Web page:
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End-of-Life and New Reproductive Technologies

by Kamille Williams
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There are two issues which are currently in the public domain which could benefit from airing different perspectives. The first concerns “End-of- Life” and the second “New Reproductive Technologies”

End-of-Life: The headline of a newspaper report reads: “With Mandela, end-of-life care dilemmas magnified”. While the whole world is following the progress of Nelson Mandela’s and the care given during his stay at hospital, it brings to the fore the issues of human dignity and autonomy and right to self-determination.

The report states that the choice “to let go with little medical interference” or “to seek aggressive treatment” has been complicated by Mandela’s status as a “respected global figure” It further states that in Africa while death is sad, for those who past the age of 60, friends and family “celebrate to honour a life well-lived” and that “taking extraordinary measures to keep that person alive would be considered dishonorable” and could be “quite painful..because those are not the last memories you want to have for someone with such an exemplary life”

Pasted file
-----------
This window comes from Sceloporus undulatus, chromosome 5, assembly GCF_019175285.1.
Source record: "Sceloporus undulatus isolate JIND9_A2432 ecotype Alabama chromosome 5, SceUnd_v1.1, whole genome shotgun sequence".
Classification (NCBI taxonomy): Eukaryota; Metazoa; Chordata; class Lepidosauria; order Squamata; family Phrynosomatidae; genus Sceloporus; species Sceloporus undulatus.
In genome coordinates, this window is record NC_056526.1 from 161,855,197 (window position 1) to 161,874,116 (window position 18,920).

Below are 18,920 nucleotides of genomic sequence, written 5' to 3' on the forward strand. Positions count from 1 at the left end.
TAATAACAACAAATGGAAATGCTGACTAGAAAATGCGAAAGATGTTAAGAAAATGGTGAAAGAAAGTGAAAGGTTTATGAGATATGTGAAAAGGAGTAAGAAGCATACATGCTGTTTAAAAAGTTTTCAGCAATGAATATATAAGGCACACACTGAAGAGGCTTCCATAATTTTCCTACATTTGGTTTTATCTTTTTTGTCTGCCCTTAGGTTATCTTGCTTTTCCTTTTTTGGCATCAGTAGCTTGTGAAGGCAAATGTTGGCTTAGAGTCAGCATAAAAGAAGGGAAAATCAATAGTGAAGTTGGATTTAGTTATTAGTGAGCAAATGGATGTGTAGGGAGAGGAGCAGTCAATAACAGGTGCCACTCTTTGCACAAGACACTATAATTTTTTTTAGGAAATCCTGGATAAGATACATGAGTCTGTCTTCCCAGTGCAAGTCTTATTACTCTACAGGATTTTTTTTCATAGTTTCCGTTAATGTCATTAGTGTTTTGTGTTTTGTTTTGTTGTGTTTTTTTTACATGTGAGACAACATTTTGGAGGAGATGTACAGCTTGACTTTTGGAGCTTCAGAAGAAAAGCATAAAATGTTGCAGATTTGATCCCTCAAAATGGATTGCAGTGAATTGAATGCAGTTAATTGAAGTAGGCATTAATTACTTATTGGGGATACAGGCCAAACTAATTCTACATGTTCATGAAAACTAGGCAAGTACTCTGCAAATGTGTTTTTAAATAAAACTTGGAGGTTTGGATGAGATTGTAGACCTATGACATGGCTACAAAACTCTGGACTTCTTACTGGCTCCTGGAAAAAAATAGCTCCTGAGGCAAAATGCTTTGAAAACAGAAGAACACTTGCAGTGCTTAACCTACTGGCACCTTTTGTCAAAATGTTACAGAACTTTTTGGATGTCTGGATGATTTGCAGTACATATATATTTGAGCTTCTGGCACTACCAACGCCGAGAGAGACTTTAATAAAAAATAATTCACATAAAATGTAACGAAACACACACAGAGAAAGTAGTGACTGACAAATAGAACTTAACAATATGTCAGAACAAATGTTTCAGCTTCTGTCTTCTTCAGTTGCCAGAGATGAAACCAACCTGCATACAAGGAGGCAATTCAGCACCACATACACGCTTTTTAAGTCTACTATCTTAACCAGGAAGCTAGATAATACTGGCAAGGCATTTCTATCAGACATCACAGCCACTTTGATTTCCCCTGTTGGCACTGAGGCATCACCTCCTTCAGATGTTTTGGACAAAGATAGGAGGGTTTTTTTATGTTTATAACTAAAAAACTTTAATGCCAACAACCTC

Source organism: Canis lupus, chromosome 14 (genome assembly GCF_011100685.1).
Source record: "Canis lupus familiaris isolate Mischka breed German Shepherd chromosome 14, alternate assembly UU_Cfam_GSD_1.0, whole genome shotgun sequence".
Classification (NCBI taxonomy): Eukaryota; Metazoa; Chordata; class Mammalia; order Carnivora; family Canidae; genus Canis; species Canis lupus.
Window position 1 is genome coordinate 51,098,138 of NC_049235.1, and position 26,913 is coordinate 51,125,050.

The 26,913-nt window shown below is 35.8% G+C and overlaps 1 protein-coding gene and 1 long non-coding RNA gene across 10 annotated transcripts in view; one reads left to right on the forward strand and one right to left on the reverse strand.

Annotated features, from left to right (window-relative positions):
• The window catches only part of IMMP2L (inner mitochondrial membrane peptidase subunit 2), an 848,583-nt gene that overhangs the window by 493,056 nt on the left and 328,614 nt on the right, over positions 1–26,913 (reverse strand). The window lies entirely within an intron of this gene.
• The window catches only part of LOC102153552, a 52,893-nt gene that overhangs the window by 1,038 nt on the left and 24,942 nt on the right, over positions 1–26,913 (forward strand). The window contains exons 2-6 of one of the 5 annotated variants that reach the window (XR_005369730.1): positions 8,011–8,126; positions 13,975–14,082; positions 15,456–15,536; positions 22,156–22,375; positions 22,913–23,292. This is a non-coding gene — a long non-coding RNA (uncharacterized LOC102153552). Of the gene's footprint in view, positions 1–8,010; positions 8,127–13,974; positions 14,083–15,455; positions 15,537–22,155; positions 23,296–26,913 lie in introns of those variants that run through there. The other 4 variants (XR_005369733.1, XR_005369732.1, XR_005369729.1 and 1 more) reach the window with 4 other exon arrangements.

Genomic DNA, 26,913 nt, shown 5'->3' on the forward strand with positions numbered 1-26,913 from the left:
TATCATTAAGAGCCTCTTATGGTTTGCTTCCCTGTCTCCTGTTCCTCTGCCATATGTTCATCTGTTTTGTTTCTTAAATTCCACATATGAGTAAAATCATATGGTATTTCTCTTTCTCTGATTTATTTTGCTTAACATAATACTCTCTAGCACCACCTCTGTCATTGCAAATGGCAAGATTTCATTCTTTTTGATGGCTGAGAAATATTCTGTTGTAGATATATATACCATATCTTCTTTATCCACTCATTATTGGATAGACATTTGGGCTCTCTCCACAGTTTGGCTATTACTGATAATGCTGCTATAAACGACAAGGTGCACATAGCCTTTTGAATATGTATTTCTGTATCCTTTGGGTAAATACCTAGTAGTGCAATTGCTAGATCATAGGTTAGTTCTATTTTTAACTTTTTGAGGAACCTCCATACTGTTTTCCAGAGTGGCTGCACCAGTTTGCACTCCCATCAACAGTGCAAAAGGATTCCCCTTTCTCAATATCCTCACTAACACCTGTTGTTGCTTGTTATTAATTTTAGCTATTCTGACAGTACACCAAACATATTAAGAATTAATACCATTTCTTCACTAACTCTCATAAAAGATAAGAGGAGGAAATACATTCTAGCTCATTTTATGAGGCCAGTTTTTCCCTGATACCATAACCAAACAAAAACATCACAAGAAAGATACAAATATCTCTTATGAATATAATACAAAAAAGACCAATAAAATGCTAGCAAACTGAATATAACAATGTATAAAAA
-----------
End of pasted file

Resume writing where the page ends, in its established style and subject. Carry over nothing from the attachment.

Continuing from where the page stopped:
Which takes precedence: Respect for Cultural traditions; doing all possible to keep him comfortable and alive; or Respect for the individual’s choice for self-determination?

New Reproductive Technologies: This concerns the news Report that the UK may “okay creating babies with DNA from 3 people” in instances when the mother has faulty mitochondria which can pass on defects resulting ‘in such diseases as muscular dystrophy, epilepsy, heart problems and mental retardation” In Britain the statistic is that one in 200 children may inherit a mitochondrial disorder. The technique involves taking the desirable genetic material from the parent egg and transferring it to a donor egg or embryo which has only the missing parental DNA. It is labeled ‘the creation of a three-parent baby”, since it will be the product of DNA from three individuals. While it will be a method to stop these diseases from being passed on and was supported through public consultations, the “Christian Medical fellowship” said the techniques were unethical in the following statement: ‘we do not consider that the hunt for ‘therapies” that might prevent a small number of disabled children (with mitochondrial disease) being born justifies the destruction of hundreds if not thousands of embryonic human lives” the group also questioned the ‘safety of the techniques’.

What further information/arguments may help to arrive at a decision to either allow or put a moratorium on this procedure?

submitted by Grace Sirju-Charran

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